The United States and Canada finally signed off on a major trade deal.. ending several years of bitter dispute. But one better known, and sweeter export, maple syrup, is part of a Canadian civil war - pitting a mighty cartel against a small group of rebel producers. Joce Sterman reveals the surprising battle for Big Syrup.
TV Commerical: I sure look forward to that rich real maple flavor of Log Cabin syrup.
Let’s start with a few facts: what many Americans drizzle on their pancakes on Saturday mornings is generally not real maple syrup. 71% of the world’s real maple syrup is produced in Canada. And Canada has a little control issue.. With what you put on your breakfast.
Guide: We have 48 million pounds of maple syrup so 82,000 barrels.
A massive reserve is run by the Federation of Quebec Maple Syrup Producers. In this facility 125 miles northeast of Montreal, tens of millions of dollars of syrup are stashed. A controlled supply - and controlled price. It sounds like OPEC - the notorious cartel controlling much of the world’s oil. But instead of black gold.. It’s a golden, national treasure.
Simon Trepanier: In the mind of people around the world, Canada is what? What is Canada? Landscape, mountains, lakes, nature, beavers, and Maple Syrup. It's running through our veins basically.
Simon Trepanier is the director of the federation.
Simon Trepanier: Basically the federation is establishing the entire maple syrup market. At the end is always mother nature was driving the harvest. So if she’s very generous, suddenly we have a lot of syrup, over the demand basically. And the opposite is also true.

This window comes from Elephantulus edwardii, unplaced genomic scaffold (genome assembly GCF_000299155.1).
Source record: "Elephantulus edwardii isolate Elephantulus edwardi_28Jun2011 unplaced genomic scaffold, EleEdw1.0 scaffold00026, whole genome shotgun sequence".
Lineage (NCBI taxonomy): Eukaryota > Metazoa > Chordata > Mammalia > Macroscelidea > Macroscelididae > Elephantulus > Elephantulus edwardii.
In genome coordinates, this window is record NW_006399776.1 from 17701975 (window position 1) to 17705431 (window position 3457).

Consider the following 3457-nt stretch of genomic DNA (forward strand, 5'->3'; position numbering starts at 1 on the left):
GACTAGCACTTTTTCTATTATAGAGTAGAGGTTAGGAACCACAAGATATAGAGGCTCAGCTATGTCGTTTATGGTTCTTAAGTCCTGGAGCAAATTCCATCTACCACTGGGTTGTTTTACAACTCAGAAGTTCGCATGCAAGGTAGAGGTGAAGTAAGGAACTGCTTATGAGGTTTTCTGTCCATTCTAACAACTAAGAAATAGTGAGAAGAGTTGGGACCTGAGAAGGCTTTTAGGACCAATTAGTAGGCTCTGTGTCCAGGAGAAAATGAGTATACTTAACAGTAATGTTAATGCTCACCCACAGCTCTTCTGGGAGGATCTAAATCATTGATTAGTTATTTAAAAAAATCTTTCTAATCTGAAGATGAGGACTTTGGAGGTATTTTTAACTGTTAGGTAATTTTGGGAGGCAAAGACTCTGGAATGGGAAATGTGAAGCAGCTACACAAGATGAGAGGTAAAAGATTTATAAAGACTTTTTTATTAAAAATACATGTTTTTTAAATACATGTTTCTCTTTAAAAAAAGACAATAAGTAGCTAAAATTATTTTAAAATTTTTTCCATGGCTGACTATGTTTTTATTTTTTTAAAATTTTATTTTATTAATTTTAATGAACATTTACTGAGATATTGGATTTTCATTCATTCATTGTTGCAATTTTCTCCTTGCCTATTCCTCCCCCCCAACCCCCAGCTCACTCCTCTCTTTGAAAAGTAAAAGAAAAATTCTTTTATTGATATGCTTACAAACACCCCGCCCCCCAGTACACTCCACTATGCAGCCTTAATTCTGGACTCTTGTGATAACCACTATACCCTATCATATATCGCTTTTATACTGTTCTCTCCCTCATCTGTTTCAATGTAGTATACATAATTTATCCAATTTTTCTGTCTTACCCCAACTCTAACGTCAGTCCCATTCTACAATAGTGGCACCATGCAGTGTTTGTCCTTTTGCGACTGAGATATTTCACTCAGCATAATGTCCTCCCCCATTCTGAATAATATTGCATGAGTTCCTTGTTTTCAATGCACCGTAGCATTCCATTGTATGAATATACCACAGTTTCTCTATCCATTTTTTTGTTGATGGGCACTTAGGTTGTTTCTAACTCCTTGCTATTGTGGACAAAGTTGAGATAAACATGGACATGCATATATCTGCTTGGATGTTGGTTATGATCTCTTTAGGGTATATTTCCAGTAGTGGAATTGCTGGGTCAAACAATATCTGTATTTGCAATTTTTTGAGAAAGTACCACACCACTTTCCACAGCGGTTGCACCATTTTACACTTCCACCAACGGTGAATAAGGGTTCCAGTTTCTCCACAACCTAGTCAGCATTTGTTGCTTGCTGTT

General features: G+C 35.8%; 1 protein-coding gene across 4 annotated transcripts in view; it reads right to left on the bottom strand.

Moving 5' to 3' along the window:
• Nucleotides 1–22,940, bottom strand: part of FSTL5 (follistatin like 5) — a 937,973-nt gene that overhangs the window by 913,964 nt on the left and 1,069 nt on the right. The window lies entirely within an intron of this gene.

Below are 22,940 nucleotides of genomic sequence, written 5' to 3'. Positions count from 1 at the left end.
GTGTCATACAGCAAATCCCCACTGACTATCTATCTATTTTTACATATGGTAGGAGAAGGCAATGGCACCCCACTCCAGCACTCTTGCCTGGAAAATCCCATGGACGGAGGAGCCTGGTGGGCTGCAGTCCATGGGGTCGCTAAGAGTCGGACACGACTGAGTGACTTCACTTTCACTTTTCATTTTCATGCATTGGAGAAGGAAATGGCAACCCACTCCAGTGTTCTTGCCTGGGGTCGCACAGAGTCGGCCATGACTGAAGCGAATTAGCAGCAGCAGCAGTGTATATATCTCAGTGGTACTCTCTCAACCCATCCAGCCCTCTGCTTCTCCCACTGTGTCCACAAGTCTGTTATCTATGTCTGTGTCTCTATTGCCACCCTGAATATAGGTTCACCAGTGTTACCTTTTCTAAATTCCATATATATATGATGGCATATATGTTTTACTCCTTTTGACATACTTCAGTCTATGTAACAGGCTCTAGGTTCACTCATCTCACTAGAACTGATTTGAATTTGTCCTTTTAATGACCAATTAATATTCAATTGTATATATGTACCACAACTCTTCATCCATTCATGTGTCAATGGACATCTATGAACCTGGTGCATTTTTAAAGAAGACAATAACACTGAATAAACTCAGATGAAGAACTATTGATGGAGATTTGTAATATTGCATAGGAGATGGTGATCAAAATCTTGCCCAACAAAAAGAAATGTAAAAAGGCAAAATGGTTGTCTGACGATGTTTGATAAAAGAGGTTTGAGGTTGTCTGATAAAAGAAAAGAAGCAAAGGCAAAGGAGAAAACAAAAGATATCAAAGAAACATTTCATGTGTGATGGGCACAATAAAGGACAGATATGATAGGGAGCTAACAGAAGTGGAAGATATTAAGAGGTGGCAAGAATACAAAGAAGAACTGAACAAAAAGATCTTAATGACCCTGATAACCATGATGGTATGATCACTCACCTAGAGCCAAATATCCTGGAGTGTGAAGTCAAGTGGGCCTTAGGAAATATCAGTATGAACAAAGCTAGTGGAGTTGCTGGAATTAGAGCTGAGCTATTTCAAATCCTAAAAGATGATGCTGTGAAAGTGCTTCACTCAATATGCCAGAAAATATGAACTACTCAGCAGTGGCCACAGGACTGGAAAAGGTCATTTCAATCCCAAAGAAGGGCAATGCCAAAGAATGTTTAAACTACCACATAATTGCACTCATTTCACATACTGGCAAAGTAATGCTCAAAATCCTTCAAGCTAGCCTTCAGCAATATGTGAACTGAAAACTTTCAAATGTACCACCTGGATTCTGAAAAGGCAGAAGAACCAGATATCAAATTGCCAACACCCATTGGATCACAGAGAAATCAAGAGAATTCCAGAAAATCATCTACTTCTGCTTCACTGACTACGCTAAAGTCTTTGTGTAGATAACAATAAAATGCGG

But for some, the deal was not so sweet.
Nicole Varin: Here we make the transformation. We make maple candies, maple butter.
Nicole Varin and her husband run a sugar shack in Oka, Quebec. Next year, the family will celebrate 100 years in business.
Nicole Varin: I find my customer, I make everything alone. So why now, I have to pay them?
Under federation rules, maple syrup producers must sell their syrup directly to the federation -- agree not to sell to stores or grocery chains -- and pay a 14-cent levy on each pound of syrup.
Varin sells to a few stores, and refuses to sell to the federation, so she’s facing years of fines.
Joce: What will you do if they make you pay a million dollars in fines?
Varin: It's so stupid. Maybe I got to be in jail.
Varin is one of a handful of producers who fight the federation. More than 7-thousand others have joined...about 50 have rebelled.
Trepanier: Those people are always victim. I'm a victim. They are basically libertarians on the economy so that they want, they want to do their job and they want to profit without respecting any rules.
Roger Brown: I like working in the woods, in the snow.
Across the US border, a growing syrup business sees a different angle. Roger Brown's sugar shack -- and its maze of maple syrup tubing -- is only 140 miles away, across the border in Richmond, Vermont.
Joce: Do you feel an impact from the Federation here in the United States?
Roger Brown: You have the bulk of the world’s production is supply-limited, is controlled by the federation. We are outside of that, and so we can add taps. We can grow as much as we possibly can without consequence almost. On the supply side, that’s a great place to be.
For now, American producers may be a silent benefactor of a big syrup battle just across the border.
Roger Brown: It’s somebody else kind of putting down on you and telling you what you have to do and I understand that sentiment, but I also feel like producers of an agricultural product getting together and saying no, this is the price I'm going to get, this is how much I'm going to produce, and this is how I'm going to make my living. I admire that as well.
Nicole Varin: Why I continue to fight? I fight for my grandson and my granddaughter. I won't sit on my rocking chair, I have to do something. This is my baby.
Last summer, Canada put a 10 percent duty on maple syrup - to retaliate against President Trump's tariffs on steel and aluminum.